Caixin
Jan 27, 2016 06:32 PM

Ex-Changjiang Chairman Falls to Death amid Graft Probe

(Beijing) – The former chairman of Changjiang Securities Co. Ltd., who had resigned three weeks ago after being put under investigation by the Communist Party's anti-graft agency, fell to his death on January 26.

Yang Zezhu was being investigated "on suspicion of disciplinary violations for personal reasons," the company said in a statement on January 6. Graft Investigators did not offer further details of the probe.

Police in Wuhan, in the central province of Hubei where the brokerage was based, had found a suicide note left by Yang who fell from a 12th floor apartment,

Cnhubei.com, a local Communist Party-linked news website said. The police did not reveal the content of this note.

Changjiang declined to comment on the incident, saying "Yang is not related to the company anymore."

The last time Yang was seen at work was on January 5, an employee who wished to remain anonymous said.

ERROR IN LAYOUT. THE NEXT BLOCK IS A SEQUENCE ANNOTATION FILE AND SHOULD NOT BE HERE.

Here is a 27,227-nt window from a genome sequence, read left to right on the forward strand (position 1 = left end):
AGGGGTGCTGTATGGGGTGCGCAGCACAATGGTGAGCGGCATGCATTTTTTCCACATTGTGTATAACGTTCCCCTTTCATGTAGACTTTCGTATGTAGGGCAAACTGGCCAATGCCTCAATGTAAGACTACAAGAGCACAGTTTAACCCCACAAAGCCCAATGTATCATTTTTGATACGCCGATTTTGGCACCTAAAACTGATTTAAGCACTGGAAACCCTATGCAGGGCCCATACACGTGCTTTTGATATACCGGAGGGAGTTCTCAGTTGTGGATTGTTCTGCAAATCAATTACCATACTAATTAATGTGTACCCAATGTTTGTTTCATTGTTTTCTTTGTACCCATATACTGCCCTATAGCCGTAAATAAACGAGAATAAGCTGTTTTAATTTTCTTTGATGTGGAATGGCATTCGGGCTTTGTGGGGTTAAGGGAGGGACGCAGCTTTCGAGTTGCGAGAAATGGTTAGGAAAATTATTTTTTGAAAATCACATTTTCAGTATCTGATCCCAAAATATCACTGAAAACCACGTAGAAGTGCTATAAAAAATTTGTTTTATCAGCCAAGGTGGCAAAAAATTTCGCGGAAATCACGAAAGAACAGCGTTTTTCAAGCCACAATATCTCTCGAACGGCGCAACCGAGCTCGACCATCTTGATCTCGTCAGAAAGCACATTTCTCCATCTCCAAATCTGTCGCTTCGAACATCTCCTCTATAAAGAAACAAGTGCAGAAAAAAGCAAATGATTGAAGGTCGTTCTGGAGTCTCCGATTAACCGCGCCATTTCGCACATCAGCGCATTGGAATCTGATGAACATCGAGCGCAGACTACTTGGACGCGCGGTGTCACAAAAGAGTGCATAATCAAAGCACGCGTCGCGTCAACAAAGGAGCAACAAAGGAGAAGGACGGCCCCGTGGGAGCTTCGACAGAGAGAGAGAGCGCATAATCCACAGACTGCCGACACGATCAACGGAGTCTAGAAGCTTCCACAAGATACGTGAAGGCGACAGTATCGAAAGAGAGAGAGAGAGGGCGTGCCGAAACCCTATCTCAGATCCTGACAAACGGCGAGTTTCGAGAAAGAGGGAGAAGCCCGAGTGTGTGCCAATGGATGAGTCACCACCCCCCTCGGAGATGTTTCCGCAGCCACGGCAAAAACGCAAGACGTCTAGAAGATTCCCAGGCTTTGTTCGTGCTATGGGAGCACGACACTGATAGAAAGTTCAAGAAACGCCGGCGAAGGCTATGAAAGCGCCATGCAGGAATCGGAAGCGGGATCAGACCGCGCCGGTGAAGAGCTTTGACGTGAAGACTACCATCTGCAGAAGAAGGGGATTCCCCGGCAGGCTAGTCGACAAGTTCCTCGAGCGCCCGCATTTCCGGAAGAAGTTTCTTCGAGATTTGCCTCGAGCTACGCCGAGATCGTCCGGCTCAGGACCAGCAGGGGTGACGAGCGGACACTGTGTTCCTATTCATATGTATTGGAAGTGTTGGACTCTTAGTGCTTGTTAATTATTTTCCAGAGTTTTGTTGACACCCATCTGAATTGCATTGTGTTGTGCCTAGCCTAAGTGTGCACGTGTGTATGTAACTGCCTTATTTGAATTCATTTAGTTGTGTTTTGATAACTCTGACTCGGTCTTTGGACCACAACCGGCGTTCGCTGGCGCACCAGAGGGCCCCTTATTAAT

Yang, 62, did not have any prior experience in the financial services industry when the local government appointed him as party secretary and later chairman of Changjiang in 2013, a biography of Yang on the company's website said.

"Even though he was inexperienced, he came at the right time when the stock market was booming," the employee said. "The company did quite well in the past two years."

Prior to that, Yang served as the director and party secretary of the provincial branch of the State-owned Assets Supervision and Administration Commission, a government organ responsible for managing state-owned enterprises, from 2006 to 2013.

Yang is the second executive of a finance company to allegedly commit suicide since the stock market rout in June. Chen Hongqiao, the president of the state-owned Guosen Securities Co. Ltd., hanged himself in his Shenzhen home in October.

Changjiang is among several brokerages whose officials have been targeted by the anti-corruption campaign. Eleven employees at rival CITIC Securities Co. Ltd. were detained in 2015 for suspected insider trading.

(Rewritten by Chen Na)

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